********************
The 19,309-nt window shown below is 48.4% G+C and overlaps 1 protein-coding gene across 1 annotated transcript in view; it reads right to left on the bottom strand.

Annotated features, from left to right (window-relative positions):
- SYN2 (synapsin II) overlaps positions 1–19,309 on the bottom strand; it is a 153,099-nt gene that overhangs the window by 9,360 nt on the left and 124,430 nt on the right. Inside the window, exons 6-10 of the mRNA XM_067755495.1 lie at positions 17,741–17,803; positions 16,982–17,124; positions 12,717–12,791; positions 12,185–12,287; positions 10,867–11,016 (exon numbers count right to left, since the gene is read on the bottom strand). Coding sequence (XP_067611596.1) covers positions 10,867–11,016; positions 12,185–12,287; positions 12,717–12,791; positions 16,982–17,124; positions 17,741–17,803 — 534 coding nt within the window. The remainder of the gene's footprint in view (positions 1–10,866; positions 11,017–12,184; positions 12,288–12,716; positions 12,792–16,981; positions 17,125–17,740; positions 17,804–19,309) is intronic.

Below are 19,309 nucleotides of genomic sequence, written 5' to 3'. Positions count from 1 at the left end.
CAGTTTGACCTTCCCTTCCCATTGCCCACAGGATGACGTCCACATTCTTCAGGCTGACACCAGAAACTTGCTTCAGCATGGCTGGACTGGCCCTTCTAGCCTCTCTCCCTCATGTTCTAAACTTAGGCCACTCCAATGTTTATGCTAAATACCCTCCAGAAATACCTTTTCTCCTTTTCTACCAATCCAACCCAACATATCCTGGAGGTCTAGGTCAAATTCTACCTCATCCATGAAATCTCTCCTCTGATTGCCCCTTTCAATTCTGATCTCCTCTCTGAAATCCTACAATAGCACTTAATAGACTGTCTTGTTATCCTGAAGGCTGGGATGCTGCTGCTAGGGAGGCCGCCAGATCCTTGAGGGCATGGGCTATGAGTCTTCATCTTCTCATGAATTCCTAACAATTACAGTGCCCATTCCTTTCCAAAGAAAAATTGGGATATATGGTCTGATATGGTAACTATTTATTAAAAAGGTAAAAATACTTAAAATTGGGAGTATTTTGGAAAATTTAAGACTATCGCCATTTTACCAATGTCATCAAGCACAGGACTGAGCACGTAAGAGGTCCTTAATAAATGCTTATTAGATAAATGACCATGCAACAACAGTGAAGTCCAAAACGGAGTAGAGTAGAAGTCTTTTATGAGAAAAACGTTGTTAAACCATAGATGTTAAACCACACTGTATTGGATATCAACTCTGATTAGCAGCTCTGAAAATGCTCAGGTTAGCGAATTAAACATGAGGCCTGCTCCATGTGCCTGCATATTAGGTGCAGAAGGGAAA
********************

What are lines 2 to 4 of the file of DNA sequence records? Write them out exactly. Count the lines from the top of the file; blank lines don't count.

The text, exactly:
Annotated features, from left to right (window-relative positions):
- SYN2 (synapsin II) overlaps positions 1–19,309 on the bottom strand; it is a 153,099-nt gene that overhangs the window by 9,360 nt on the left and 124,430 nt on the right. Inside the window, exons 6-10 of the mRNA XM_067755495.1 lie at positions 17,741–17,803; positions 16,982–17,124; positions 12,717–12,791; positions 12,185–12,287; positions 10,867–11,016 (exon numbers count right to left, since the gene is read on the bottom strand). Coding sequence (XP_067611596.1) covers positions 10,867–11,016; positions 12,185–12,287; positions 12,717–12,791; positions 16,982–17,124; positions 17,741–17,803 — 534 coding nt within the window. The remainder of the gene's footprint in view (positions 1–10,866; positions 11,017–12,184; positions 12,288–12,716; positions 12,792–16,981; positions 17,125–17,740; positions 17,804–19,309) is intronic.

Below are 19,309 nucleotides of genomic sequence, written 5' to 3'. Positions count from 1 at the left end.